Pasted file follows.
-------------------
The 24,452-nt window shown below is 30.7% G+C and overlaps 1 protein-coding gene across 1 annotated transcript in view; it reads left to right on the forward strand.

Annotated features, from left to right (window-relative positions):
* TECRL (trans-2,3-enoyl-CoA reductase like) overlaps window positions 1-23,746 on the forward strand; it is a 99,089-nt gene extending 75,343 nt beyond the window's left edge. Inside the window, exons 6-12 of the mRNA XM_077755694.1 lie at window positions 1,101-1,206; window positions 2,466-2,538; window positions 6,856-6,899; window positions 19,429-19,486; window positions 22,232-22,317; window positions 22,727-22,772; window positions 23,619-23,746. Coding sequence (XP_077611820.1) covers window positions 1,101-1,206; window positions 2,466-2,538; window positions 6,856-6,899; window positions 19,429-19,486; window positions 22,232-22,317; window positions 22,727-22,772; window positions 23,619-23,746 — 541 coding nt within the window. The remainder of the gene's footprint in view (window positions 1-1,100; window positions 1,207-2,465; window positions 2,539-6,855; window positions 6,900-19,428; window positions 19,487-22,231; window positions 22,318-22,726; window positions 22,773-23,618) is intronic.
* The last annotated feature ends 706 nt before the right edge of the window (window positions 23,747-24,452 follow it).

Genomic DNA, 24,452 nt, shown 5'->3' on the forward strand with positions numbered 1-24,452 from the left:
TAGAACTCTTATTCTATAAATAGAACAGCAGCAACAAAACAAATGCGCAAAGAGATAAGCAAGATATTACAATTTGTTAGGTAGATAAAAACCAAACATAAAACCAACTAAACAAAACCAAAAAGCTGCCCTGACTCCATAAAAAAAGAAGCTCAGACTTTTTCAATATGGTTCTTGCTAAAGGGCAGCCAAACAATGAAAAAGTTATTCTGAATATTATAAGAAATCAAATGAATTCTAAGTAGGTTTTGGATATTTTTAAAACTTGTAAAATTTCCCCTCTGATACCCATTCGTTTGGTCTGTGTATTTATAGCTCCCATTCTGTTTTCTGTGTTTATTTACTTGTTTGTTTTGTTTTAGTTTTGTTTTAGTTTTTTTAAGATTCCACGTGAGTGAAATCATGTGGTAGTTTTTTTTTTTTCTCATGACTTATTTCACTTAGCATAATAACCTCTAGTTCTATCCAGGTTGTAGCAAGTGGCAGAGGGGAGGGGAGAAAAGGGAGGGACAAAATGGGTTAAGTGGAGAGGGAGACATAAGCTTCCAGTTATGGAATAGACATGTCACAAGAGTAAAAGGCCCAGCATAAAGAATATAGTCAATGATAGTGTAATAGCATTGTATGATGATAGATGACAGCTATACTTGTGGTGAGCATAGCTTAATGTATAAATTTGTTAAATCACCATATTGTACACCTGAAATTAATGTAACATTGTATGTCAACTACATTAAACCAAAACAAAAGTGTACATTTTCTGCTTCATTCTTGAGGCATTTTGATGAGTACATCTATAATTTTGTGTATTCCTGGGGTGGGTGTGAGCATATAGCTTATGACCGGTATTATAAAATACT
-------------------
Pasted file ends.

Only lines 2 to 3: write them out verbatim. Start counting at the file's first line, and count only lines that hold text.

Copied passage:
Annotated features, from left to right (window-relative positions):
* TECRL (trans-2,3-enoyl-CoA reductase like) overlaps window positions 1-23,746 on the forward strand; it is a 99,089-nt gene extending 75,343 nt beyond the window's left edge. Inside the window, exons 6-12 of the mRNA XM_077755694.1 lie at window positions 1,101-1,206; window positions 2,466-2,538; window positions 6,856-6,899; window positions 19,429-19,486; window positions 22,232-22,317; window positions 22,727-22,772; window positions 23,619-23,746. Coding sequence (XP_077611820.1) covers window positions 1,101-1,206; window positions 2,466-2,538; window positions 6,856-6,899; window positions 19,429-19,486; window positions 22,232-22,317; window positions 22,727-22,772; window positions 23,619-23,746 — 541 coding nt within the window. The remainder of the gene's footprint in view (window positions 1-1,100; window positions 1,207-2,465; window positions 2,539-6,855; window positions 6,900-19,428; window positions 19,487-22,231; window positions 22,318-22,726; window positions 22,773-23,618) is intronic.